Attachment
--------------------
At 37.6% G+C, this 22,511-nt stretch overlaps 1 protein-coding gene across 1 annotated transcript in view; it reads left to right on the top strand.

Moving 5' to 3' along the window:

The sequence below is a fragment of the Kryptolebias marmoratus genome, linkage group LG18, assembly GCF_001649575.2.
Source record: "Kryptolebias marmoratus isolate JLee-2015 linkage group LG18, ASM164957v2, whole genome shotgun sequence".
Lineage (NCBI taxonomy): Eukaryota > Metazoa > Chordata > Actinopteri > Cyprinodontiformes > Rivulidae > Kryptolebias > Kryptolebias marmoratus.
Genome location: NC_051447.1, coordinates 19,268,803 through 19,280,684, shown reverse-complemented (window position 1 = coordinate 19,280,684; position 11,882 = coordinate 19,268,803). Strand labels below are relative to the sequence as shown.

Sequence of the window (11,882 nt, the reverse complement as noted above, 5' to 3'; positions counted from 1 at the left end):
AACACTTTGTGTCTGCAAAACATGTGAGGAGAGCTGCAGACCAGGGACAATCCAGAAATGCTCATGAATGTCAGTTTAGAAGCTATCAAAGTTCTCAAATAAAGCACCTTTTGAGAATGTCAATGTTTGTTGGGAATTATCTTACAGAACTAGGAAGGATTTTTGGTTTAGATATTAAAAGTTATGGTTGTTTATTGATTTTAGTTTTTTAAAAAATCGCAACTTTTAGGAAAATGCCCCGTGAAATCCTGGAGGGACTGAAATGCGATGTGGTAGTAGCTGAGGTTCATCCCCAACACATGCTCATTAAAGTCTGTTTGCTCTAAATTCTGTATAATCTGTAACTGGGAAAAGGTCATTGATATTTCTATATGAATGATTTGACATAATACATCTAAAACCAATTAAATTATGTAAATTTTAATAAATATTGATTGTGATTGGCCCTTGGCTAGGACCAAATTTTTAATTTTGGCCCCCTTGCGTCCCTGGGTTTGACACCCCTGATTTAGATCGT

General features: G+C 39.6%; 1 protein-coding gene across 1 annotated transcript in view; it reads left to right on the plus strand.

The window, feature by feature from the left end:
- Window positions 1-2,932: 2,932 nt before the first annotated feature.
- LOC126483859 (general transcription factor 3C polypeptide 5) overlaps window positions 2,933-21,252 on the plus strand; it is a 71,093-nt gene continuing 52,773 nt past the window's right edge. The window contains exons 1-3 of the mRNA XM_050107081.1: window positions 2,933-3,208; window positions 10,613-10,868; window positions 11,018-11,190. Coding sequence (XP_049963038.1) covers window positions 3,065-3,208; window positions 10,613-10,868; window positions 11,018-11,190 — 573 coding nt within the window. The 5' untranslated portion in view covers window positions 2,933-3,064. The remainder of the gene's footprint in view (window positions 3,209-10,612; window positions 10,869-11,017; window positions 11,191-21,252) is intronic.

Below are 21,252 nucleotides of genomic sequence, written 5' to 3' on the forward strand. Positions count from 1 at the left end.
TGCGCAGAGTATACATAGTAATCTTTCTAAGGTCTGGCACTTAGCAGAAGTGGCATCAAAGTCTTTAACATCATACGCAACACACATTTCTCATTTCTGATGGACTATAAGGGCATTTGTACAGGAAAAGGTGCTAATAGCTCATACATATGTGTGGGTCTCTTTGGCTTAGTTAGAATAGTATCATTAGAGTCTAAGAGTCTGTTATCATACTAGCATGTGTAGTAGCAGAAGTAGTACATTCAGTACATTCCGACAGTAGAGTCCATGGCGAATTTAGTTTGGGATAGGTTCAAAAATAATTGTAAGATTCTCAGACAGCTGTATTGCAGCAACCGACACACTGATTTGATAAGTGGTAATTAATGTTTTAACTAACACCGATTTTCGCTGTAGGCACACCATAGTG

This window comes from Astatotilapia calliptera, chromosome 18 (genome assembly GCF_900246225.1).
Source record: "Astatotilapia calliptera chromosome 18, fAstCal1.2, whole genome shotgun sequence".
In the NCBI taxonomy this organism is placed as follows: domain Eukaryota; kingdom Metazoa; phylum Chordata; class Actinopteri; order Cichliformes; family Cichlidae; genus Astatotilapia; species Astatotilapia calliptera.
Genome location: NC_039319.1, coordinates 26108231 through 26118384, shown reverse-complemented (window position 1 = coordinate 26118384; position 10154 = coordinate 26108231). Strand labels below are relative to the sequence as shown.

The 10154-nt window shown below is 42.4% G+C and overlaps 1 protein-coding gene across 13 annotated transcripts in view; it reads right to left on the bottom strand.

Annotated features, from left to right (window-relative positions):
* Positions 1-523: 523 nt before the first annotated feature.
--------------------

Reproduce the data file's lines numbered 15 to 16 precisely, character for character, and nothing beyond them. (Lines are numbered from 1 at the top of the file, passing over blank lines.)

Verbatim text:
This window comes from Astatotilapia calliptera, chromosome 18 (genome assembly GCF_900246225.1).
Source record: "Astatotilapia calliptera chromosome 18, fAstCal1.2, whole genome shotgun sequence".